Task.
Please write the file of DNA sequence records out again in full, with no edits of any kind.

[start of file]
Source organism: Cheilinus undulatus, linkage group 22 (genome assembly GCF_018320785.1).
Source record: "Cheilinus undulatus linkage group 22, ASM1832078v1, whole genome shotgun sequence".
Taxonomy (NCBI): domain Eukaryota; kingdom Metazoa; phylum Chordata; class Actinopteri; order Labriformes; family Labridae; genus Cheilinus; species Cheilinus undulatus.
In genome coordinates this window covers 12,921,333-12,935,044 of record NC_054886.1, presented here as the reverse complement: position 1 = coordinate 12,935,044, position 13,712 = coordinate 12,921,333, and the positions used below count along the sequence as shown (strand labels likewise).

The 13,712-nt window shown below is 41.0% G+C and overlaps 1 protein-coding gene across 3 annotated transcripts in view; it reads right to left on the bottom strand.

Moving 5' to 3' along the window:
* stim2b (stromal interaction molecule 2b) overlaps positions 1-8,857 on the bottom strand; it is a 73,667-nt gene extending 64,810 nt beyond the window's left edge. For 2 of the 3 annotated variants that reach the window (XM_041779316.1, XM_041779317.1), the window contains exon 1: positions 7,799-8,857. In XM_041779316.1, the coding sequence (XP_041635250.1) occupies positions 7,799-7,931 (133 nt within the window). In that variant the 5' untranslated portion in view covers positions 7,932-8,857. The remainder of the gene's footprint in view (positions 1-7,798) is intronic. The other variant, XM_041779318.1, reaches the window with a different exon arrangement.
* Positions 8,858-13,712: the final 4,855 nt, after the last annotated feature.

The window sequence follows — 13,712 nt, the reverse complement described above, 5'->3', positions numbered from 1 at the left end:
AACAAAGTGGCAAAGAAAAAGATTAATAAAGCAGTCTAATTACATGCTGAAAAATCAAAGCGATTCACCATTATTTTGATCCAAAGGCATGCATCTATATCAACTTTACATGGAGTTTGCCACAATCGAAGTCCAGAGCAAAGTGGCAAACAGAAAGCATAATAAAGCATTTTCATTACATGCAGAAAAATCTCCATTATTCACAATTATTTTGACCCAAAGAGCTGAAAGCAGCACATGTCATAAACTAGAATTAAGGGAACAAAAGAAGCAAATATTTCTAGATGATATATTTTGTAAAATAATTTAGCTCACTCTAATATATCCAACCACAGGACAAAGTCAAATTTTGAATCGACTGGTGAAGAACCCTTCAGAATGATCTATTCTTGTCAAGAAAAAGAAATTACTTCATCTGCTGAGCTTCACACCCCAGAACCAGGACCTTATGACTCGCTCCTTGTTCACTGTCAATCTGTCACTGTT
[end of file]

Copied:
Source organism: Cheilinus undulatus, linkage group 22 (genome assembly GCF_018320785.1).
Source record: "Cheilinus undulatus linkage group 22, ASM1832078v1, whole genome shotgun sequence".
Taxonomy (NCBI): domain Eukaryota; kingdom Metazoa; phylum Chordata; class Actinopteri; order Labriformes; family Labridae; genus Cheilinus; species Cheilinus undulatus.
In genome coordinates this window covers 12,921,333-12,935,044 of record NC_054886.1, presented here as the reverse complement: position 1 = coordinate 12,935,044, position 13,712 = coordinate 12,921,333, and the positions used below count along the sequence as shown (strand labels likewise).

The 13,712-nt window shown below is 41.0% G+C and overlaps 1 protein-coding gene across 3 annotated transcripts in view; it reads right to left on the bottom strand.

Moving 5' to 3' along the window:
* stim2b (stromal interaction molecule 2b) overlaps positions 1-8,857 on the bottom strand; it is a 73,667-nt gene extending 64,810 nt beyond the window's left edge. For 2 of the 3 annotated variants that reach the window (XM_041779316.1, XM_041779317.1), the window contains exon 1: positions 7,799-8,857. In XM_041779316.1, the coding sequence (XP_041635250.1) occupies positions 7,799-7,931 (133 nt within the window). In that variant the 5' untranslated portion in view covers positions 7,932-8,857. The remainder of the gene's footprint in view (positions 1-7,798) is intronic. The other variant, XM_041779318.1, reaches the window with a different exon arrangement.
* Positions 8,858-13,712: the final 4,855 nt, after the last annotated feature.

The window sequence follows — 13,712 nt, the reverse complement described above, 5'->3', positions numbered from 1 at the left end:
AACAAAGTGGCAAAGAAAAAGATTAATAAAGCAGTCTAATTACATGCTGAAAAATCAAAGCGATTCACCATTATTTTGATCCAAAGGCATGCATCTATATCAACTTTACATGGAGTTTGCCACAATCGAAGTCCAGAGCAAAGTGGCAAACAGAAAGCATAATAAAGCATTTTCATTACATGCAGAAAAATCTCCATTATTCACAATTATTTTGACCCAAAGAGCTGAAAGCAGCACATGTCATAAACTAGAATTAAGGGAACAAAAGAAGCAAATATTTCTAGATGATATATTTTGTAAAATAATTTAGCTCACTCTAATATATCCAACCACAGGACAAAGTCAAATTTTGAATCGACTGGTGAAGAACCCTTCAGAATGATCTATTCTTGTCAAGAAAAAGAAATTACTTCATCTGCTGAGCTTCACACCCCAGAACCAGGACCTTATGACTCGCTCCTTGTTCACTGTCAATCTGTCACTGTT